##### Question 48:

Find angle x in each figure: x$°$ = 50$°$
[$\therefore$ Angles opposite to equal sides of an isosceles triangle are equal]
$⇒$ x = 50

##### Question 49:

Find angle x in each figure:  ##### Question 50:

Find angle x in each figure:  ##### Question 51:

Find angle x in each figure:  ##### Question 52:

Find angle x in each figure: Let isosceles triangle be DABC such that
AB = AC
$\angle$ACB and $\angle$ACD form a linear pair.
Therefore,
$\angle$ACB + 120$°$ = 180$°$
$⇒$ $\angle$C = 180$°$ – 120$°$
$⇒$ $\angle$C = 60$°$
Now, AB = AC implies that
x$°$ = $\angle$C
x$°$ = 60$°$
[$\therefore$ Angles opposite to equal sides of a triangle are equal]

##### Question 53:

Find angle x in each figure: Let isosceles triangle be $∆$ABC in which
AB = AC
$\therefore$ $\angle$B = x$°$
[$\therefore$ Angles opposite to equal sides of a triangle are always equal]
Also, we have
$\angle$B + x$°$ = 110$°$
[$\therefore$ Exterior angle of a triangle is equal to the sum of its interior opposite angles]
$⇒$ x$°$ + x$°$ = 110$°$
$⇒$ 2x$°$ = 110$°$
$⇒$ x$°$ = 110$°$/2
$⇒$ x$°$ = 55$°$
$⇒$ x = 55

##### Question 54:

Find angle x in each figure: Let isosceles triangle be DABC in which
AB = BC
In fig., $\angle$BAC = 30$°$
[Vertically opposite angles] Now in $∆$ABC; we have
AB = BC
$\therefore$ x$°$ = $\angle$BAC
[$\therefore$ Angles opposite to equal sides of a triangle are equal]
$⇒$ x$°$ = 30$°$
[$\therefore$$\angle$BAC = 30$°$ as found above]
$⇒$ x = 30

##### Question 55:

Find angles x and y in each figure.  ##### Question 56:

Find angles x and y in each figure.  ##### Question 57:

Find angles x and y in each figure.  ##### Question 58:

Is it possible to have a triangle with the sides 2 cm, 3 cm, 5 cm?

Given sides are 2 cm, 3 cm and 5 cm
Now, 2 + 3 = 5 ...(1)
3 + 5 > 2
5 + 2 > 3
$\therefore$ of (1), it is not possible

##### Question 59:

Is it possible to have a triangle with the sides 3 cm, 6 cm, 7 cm?

Given sides are 3 cm, 6 cm, 7 cm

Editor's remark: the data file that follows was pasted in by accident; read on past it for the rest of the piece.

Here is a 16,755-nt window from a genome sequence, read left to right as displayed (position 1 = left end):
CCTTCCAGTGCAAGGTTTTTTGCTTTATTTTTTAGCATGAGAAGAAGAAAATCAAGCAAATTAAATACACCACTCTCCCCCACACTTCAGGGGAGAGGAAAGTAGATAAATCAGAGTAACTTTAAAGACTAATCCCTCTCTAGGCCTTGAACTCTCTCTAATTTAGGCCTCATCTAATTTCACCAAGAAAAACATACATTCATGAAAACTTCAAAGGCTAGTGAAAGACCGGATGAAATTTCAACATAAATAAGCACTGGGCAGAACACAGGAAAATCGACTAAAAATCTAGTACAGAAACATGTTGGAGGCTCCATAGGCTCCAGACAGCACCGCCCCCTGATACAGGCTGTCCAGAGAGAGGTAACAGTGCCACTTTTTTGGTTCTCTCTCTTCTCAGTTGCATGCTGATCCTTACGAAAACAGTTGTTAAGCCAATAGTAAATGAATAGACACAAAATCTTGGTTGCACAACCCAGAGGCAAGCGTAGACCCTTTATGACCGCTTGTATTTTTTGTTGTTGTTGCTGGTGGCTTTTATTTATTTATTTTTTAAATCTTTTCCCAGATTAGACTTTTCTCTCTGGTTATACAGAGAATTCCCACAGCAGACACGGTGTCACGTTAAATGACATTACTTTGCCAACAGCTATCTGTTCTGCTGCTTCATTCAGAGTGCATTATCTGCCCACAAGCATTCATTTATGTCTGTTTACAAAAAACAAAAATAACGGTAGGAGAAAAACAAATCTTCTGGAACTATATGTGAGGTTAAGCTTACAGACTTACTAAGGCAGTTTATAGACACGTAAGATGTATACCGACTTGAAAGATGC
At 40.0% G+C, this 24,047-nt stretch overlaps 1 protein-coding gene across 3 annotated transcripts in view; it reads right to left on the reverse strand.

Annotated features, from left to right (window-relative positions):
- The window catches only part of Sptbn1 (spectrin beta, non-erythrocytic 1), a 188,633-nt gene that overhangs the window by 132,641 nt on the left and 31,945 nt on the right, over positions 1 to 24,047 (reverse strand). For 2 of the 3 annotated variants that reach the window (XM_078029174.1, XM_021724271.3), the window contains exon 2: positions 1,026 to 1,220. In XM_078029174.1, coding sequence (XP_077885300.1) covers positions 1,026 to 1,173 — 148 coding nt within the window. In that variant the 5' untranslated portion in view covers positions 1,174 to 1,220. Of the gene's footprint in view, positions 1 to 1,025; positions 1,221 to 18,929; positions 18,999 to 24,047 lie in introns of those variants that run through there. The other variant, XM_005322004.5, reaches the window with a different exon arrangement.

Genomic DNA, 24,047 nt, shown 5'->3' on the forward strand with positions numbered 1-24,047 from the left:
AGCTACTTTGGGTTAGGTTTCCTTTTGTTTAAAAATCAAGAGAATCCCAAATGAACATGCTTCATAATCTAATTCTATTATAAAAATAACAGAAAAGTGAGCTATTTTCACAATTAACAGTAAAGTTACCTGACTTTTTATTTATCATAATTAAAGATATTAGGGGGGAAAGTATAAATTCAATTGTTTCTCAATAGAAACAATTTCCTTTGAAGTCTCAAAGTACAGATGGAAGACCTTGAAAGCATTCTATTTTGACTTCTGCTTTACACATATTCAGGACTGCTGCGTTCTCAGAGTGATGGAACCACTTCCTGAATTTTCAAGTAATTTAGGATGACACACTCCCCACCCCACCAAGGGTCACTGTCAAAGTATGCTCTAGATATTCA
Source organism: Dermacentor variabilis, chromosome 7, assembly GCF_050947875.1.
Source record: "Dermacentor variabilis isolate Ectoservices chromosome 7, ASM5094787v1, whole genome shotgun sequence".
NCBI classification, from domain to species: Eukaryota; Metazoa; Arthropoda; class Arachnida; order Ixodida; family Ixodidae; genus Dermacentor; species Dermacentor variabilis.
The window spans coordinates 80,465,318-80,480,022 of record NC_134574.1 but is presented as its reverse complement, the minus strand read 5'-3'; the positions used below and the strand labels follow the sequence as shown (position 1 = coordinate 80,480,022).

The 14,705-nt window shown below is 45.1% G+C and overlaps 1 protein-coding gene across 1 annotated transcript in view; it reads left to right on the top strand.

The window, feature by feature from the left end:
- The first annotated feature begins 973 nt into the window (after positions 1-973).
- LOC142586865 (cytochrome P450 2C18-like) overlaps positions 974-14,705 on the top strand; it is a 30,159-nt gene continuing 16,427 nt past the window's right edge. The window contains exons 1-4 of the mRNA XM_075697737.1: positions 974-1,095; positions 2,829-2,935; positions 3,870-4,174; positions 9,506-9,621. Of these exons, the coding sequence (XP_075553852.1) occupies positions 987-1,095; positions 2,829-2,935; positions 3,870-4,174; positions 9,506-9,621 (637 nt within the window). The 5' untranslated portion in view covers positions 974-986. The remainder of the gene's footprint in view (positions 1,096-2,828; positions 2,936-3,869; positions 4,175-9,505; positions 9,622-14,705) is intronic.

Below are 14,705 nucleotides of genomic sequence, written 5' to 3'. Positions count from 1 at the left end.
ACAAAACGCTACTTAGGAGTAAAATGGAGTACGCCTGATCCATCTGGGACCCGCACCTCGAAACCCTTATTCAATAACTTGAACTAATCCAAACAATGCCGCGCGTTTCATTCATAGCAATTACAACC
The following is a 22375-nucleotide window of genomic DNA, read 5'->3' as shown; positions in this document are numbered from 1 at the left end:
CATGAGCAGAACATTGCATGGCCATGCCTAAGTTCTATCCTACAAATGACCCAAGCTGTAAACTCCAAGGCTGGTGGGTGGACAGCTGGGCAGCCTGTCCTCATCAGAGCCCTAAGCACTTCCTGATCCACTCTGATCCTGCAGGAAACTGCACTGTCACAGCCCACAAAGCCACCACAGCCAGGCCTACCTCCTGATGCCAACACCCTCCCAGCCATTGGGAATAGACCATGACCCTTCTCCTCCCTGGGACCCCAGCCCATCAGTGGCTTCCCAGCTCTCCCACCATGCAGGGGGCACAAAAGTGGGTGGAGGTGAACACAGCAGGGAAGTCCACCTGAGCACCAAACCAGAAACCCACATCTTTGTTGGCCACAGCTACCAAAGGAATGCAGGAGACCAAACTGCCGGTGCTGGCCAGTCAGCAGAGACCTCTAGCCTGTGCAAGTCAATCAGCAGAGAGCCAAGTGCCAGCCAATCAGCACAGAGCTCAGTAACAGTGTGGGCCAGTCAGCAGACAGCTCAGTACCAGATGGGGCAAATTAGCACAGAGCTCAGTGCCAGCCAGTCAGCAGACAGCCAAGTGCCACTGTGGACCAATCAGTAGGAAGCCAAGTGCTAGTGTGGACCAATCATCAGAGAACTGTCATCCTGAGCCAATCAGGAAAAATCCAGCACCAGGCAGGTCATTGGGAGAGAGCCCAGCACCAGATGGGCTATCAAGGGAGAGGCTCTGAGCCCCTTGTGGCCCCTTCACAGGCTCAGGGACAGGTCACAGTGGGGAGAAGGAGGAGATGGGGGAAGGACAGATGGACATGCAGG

Now, 3 + 6 > 7
6 + 7 > 3
7 + 3 > 6
$\therefore$ Sum of the lengths of any two sides would be greater than the length of the third side.

##### Question 60:

Is it possible to have a triangle with the sides 6 cm, 3 cm, 2 cm?

Given sides are 6 cm, 3 cm, 2 cm
Now, 6 + 3 > 2
3 + 2 < 6
$\therefore$ of this, it is not possible.

##### Question 61:

Take any point O in the interior of a triangle PQR. Is (i) OP + OQ > PQ?
(ii) OQ + OR > QR?
(iii) OR + OP > RP?

(i) Yes, OP + OQ > PQ because sum of the lengths of any two sides of $∆$POQ is always greater than the third side.
(ii) Yes, OQ + OR > QR because sum of the lengths of any two sides of $∆$ROQ is always greater than the third side. (iii) Yes, OR + OP > RP because sum of the lengths of any two ides of $∆$ROP is always greater than the third.

##### Question 62:

AM is a median of a triangle ABC. Is AB + BC + CA > 2 AM? Yes; AB + BC + CA > 2 AM
Proof: In $∆$ABM; AB + BM > AM ...(i)
[$\therefore$ Sum of the lengths of any two sides of a triangle is greater than the third side]
In $∆$ACM; AC + MC > AM ...(ii)
[using same reason as above]
Adding (i) and (ii), we get:
(AB + BM) + (AC + MC) > AM + AM
or AB + (BM + MC) + AC > 2 AM
or AB + BC + AC > 2 AM
[$\therefore$ AM is the median of triangle ABC
$\therefore$ BM = MC. Also M is a point on BC
$\therefore$BC = BM + MC]

##### Question 63:

ABCD is a quadrilateral. Is AB + BC + CD + DA > AC + BD?

Yes; AB + BC + CD + DA > AC + BD
Proof: In $∆$ABC; AB + BC > AC ...(i)
[$\therefore$ Sum of lengths of any two sides of a triangle is always greater than the third side] In $∆$ADC; CD + DA > AC ...(ii)
(using same reason as above)
In $∆$ABD; AB + DA > BD ...(iii)
(using same reason as above)
In $∆$BCD; BC + CD > BD ...(iv)
(using same reason as above)
Adding (i), (ii), (iii) and (iv), we get:
(AB + BC) + (CD + DA) + (AB + DA) + (BC + CD) > AC + AC + BD + BD
or (AB + AB) + (BC + BC) + (CD + CD) +
(DA + DA) > 2AC + 2BD
or 2AB + 2BC + 2CD + 2DA > 2AC + 2BD
or 2 (AB + BC + CD + DA) > 2 (AC + BD)
or AB + BC + CD + DA > AC + BD.

##### Question 64:

ABCD is quadrilateral. Is AB + BC + CD + DA < 2 (AC + BD)?

Yes; AB + BC + CD + DA < 2 (AC + BD)
Proof: In quadrilateral ABCD; let diagonals AC and BD interset each other at point O.
Now in $∆$AOB, AO + OB > AB .... (i)
[$\therefore$ sum of the lengths of any two sides of a triangle is greater than the third side] Similarly in $∆$BOC;
OB + OC > BC ...(ii)
(using same reason as above)
In $∆$COD;
OC + OD > CD ...(iii)
(using same reason as above)
Also in $∆$AOD;
AO + OD > DA ...(iv)
(using same reason as above)
Adding (i), (ii), (iii) and (iv), we get:
(AO + OB) + (OB + OC) + (OC + OD) + (AO + OD) > AB + BC + CD + DA
$⇒$ 2 (AO + OB + OC + OD) > AB + BC + CD + DA
$⇒$ 2 [(AO + OC) + (OB + OD)] > AB + BC + CD + DA
$⇒$ 2 [AC + BD] > AB + BC + CD + DA
or AB + BC + CD + DA < 2 (AC + BD) Proved.

##### Question 65:

The lengths of two sides of a triangle are 12 cm and 15 cm. Between what two measures should the length of the third side be fall?